Some asthmatics can develop symptoms to certain drugs. There are two main groups of drugs responsible for most cases of drug induced asthma, these are :-
Prostaglandin synthetase inhibitors such as aspirin
Beta-blockers are drugs that are taken to reduce high blood pressure and treat glaucoma. Beta blocking agents usually induce bronchoconstriction when given to asthmatic patients. The use of beta-blockers should be avoided in asthmatic subjects.
A very small proportion of asthmatics perhaps 2-4%, notice that aspirin and NSAIDS cause then to wheeze.
How does this happen?
The answer lies in the balance of prostogladins in the body. Prostogladins when released in the lung affect the airways. Some cause powerful constriction, others relaxation. The balance of these competing prostogladins is somehow upset in aspirin-sensitive asthmatics.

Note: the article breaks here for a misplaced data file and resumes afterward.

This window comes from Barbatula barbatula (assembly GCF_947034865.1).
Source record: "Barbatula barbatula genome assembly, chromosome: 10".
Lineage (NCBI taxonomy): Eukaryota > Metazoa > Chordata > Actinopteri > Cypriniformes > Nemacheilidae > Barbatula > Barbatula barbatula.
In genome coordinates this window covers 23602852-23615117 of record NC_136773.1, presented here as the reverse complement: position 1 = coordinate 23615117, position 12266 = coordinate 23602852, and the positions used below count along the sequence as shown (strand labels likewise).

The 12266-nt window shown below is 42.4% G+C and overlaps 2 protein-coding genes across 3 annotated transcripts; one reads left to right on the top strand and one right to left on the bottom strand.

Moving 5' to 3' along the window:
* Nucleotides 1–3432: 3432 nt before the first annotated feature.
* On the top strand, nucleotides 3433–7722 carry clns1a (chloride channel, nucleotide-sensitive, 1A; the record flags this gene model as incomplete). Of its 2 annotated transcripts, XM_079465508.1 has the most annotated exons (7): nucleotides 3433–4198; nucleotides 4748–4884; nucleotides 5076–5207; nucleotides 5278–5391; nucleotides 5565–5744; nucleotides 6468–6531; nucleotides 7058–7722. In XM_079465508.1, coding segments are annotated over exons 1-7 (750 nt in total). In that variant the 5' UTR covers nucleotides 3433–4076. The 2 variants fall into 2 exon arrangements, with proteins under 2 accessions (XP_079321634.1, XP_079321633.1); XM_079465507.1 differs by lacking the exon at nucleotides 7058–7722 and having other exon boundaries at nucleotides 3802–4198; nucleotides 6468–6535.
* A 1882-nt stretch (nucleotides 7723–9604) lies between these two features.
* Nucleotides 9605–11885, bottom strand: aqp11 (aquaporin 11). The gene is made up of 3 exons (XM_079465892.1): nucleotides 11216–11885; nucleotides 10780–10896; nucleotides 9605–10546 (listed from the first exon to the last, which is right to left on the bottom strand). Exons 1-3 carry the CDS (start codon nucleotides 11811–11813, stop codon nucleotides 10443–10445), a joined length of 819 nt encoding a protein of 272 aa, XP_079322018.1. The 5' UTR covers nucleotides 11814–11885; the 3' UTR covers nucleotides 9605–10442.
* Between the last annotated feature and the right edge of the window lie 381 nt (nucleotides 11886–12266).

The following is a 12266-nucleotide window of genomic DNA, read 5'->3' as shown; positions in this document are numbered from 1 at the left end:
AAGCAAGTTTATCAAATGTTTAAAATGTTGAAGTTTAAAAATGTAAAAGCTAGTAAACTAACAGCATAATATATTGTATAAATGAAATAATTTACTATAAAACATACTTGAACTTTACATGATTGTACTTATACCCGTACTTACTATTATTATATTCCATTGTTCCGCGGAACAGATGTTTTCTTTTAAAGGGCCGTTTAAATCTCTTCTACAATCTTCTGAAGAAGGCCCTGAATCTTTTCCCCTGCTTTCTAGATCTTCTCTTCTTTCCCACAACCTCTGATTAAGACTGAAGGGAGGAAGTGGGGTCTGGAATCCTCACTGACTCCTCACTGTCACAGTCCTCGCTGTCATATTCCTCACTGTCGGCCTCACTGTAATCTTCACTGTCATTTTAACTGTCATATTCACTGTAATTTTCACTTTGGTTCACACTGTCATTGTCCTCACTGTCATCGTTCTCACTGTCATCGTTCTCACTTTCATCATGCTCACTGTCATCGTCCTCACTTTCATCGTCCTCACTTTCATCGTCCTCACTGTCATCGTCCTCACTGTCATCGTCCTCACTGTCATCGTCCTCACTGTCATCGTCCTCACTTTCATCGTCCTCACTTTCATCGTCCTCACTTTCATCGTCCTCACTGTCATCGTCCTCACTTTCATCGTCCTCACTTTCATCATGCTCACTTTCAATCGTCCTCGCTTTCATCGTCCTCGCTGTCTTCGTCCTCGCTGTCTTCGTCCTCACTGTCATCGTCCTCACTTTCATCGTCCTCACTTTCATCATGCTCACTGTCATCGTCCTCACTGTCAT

To produce prostogladins and leukotrienes, arachoic acid is metabolised down the cyclo-oxygenase or 5-lipoxygenase pathway. The inflammatory effects of aspirin are believed to result from it's ability to inhibit the cyclo-oxygenase pathway, reducing the release of prostogladins. This inhibition may drive greater amounts through the 5-lipoxygenase pathway resulting in an increased release of leukotrienes. Leukotrienes are a powerful cause of asthmatic wheezing. It is by this mechanism that aspirin and other NSAID'S are though to induced asthma.
This diagram shows aspirin blocking the prostogladin pathway sending arachidonic acid metabolism down the leukotriene pathway. This is likely to be the cause of aspirin-induced asthma.
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